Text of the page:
In Sri Lanka, Barriers Fall in a Land Marred by Bloodshed
We had to cross the causeway leading to the Jaffna peninsula, on the North Vanni continent of Sri Lanka, when the colossus appeared: a pair of bronze hands, mounted on a pedestal, raising a model of this island nation in teardrop shape. A marble frieze on the wall surrounding the statue showed columns of troops and hull tanks passing swamps and Palmyres, spicy palm in northern Sri Lanka. I got out of the car in the torpeuse heat and walked around the monument, which dominates this strategic corridor known as the Elephant Pass.
It was here, in January 2009, that two divisions of Sri Lankan troops have pushed down the peninsula, which converges with two other divisions marching south to initiate a final offensive against the Tamil Liberation Tigers, also known Like the Tamil Tigers. “The gallant operation was launched under the direction of the President of the State … who was born to the grace of the nation,” said a plaque at the base of the statue, commemorating the hardline leader Sri Lanka in the Mahinda Rajapaksa. In an exaggerated language, his record pointed out that the troops had “crossed thickets, impassable walls, buzzing … and terrible traps … liberating this long road and destroying terrorism.”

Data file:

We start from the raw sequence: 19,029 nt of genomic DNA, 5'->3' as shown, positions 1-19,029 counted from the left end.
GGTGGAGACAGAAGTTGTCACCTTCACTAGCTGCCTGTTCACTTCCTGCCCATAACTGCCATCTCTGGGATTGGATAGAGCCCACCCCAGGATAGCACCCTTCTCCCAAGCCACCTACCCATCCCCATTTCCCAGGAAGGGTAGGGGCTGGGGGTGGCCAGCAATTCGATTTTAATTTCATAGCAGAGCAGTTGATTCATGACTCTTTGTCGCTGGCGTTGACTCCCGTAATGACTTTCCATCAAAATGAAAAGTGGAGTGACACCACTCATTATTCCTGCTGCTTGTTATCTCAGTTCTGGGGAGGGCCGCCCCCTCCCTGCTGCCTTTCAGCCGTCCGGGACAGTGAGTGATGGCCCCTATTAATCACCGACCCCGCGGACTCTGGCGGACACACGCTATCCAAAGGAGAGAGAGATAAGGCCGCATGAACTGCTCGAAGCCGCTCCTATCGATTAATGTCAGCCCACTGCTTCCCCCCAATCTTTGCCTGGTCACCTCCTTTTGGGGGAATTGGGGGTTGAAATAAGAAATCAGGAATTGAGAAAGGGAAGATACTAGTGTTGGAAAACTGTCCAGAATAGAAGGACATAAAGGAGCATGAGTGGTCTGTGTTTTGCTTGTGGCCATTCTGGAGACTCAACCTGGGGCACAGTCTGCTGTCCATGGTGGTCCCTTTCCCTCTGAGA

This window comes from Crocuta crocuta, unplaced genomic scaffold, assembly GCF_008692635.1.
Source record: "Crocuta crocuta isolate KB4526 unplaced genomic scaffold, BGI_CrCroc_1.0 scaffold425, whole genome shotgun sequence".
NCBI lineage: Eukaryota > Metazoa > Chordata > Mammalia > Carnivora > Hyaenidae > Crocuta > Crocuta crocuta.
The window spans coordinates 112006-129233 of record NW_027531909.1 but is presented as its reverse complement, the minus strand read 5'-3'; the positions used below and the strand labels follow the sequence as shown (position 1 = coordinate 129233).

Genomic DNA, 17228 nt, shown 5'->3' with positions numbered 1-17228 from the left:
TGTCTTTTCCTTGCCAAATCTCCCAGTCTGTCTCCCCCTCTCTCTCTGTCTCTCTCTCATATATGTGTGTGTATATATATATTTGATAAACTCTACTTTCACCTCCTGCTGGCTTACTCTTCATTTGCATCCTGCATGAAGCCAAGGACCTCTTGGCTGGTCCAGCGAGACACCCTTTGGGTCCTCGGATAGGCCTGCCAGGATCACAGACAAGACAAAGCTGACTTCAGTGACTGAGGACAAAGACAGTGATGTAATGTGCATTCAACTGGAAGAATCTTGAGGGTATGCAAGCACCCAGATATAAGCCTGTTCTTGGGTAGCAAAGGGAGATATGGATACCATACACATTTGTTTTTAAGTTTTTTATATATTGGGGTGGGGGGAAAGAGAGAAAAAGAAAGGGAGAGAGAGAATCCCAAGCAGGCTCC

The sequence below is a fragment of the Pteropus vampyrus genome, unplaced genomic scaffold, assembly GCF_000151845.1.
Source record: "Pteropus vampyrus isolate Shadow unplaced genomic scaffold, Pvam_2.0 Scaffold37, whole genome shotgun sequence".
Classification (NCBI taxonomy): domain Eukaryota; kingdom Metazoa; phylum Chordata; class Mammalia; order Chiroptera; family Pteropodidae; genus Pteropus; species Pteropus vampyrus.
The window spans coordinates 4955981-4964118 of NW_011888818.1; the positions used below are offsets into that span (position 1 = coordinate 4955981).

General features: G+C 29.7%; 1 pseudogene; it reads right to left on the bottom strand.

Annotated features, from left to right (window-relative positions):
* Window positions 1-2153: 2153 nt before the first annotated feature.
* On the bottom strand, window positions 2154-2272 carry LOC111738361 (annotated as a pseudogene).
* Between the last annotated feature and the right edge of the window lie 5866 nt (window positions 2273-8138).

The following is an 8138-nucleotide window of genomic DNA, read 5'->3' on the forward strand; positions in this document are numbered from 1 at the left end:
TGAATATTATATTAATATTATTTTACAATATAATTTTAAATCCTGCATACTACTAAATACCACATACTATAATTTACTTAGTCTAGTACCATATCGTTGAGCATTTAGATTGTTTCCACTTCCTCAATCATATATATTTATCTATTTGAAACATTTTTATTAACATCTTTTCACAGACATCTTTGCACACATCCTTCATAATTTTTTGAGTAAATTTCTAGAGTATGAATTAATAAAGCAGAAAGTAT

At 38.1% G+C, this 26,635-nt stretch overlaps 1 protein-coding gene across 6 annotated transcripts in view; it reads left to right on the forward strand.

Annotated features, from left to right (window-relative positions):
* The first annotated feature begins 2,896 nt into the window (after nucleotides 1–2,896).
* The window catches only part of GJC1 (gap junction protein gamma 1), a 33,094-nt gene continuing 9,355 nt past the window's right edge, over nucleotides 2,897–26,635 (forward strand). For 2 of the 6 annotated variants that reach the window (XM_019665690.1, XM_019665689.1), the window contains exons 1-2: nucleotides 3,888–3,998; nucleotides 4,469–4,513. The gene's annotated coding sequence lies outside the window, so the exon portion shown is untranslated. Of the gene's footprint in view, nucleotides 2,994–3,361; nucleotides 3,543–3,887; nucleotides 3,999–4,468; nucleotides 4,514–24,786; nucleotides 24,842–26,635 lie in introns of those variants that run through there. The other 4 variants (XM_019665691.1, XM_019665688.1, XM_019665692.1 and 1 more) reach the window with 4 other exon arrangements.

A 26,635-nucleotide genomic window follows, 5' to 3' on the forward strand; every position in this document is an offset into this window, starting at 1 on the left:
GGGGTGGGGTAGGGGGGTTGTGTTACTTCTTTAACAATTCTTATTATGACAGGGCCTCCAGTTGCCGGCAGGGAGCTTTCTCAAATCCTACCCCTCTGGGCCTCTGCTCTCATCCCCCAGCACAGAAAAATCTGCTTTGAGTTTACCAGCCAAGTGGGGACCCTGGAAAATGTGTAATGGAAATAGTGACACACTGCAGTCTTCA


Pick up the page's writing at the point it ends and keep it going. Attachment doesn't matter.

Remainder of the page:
Until a few years ago, this part of Sri Lanka was banned for foreigners. A civil war had crossed the peninsula of Jaffna and Vanni for almost 30 years, separating Tamil farts against the government of the Sinhalese majority country. The Tigers made devout suicide attacks on Sinhales strongholds in the south, including Colombo; Assassinated political leaders; And massacred Sri Lankan civilians. During the last five months of the conflict, government forces clashed in a relentless campaign to destroy the Tigers and their supporters, hospitals and bombing “Fire Zone No” including civilians and killing tens of thousands of people. In 2014, the government banned UN investigators to enter the country to investigate allegations of war crimes.
But in 2011, the pacified region, President Rajapaksa has begun to relax its strict security measures, allowing Sri Lankes South and foreigners.
Nowadays, tourists can explore the islands, beaches and villages that have not been exposed to visitors for decades; Intensify in the culture and history of the Tamils; And visit the museums of war, the old seals of some of the most famous guerrilla commanders; And the ancient battlefields. The Sri Lankan government has even turned some of those places into the locality, sometimes igniting Tamil sensitivities. “Enjoy the soothing holiday and cool breeze of the Laguna Nanthi Kadal,” says Edge Facebook page Laguna, a villa belonging to the military, overlooking a Vanni estuary where thousands of fighters and civilians have died in 2009 army assault .